We study off-the-clock indiscretion accusations against corporate officers and directors and examine the extent, effectiveness, and context of auditors’ response. In the year that indiscretion allegations are first publicized, auditors charge higher fees and are more likely to resign. Auditors respond to allegations against both top executives and board members. Further, reactions are strongest when allegations demonstrate a lack of individual integrity and, separately, when the audit office has previously audited other similarly accused clients. Importantly, the resulting increase in auditors’ effort partially negates the association between indiscretions and lower financial reporting quality. However, auditors are primarily reactive, rather than proactive, and their response is stronger when the accused client is less important economically. These results suggest that company leadership’s off-the-clock indiscretions are signals to auditors of poor tone at the top, but the audit response is not uniform across all clients.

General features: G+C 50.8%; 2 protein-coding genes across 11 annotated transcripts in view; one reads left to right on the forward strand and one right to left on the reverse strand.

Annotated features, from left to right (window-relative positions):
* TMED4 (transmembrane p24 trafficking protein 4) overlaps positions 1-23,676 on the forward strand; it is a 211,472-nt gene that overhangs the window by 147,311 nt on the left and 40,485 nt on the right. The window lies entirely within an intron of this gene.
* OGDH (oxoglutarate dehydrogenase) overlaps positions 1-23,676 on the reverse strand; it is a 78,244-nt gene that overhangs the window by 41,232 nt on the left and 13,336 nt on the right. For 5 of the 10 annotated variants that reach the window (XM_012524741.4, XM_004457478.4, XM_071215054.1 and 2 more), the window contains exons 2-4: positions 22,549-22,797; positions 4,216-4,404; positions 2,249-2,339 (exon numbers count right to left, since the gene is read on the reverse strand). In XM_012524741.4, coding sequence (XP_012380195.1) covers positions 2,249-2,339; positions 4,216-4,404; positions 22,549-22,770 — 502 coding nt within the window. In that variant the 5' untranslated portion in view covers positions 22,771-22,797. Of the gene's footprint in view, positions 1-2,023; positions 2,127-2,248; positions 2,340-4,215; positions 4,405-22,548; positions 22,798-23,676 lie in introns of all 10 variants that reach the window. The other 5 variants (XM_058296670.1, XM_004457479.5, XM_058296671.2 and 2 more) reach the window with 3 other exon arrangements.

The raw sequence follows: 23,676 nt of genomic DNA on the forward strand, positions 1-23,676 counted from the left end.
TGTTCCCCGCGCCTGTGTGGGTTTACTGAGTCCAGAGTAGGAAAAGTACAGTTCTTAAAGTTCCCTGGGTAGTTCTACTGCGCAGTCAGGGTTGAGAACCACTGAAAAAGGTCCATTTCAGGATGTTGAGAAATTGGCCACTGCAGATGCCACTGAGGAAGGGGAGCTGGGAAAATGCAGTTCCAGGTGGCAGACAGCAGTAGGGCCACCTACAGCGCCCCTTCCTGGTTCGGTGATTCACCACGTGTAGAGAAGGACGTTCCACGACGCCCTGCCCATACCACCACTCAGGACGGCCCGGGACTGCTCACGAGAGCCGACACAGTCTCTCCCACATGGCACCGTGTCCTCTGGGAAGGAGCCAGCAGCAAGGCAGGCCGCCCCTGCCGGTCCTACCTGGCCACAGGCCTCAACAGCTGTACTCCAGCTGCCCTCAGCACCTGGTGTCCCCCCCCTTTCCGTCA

JEL Classifications: M41; M42; M48; G34.

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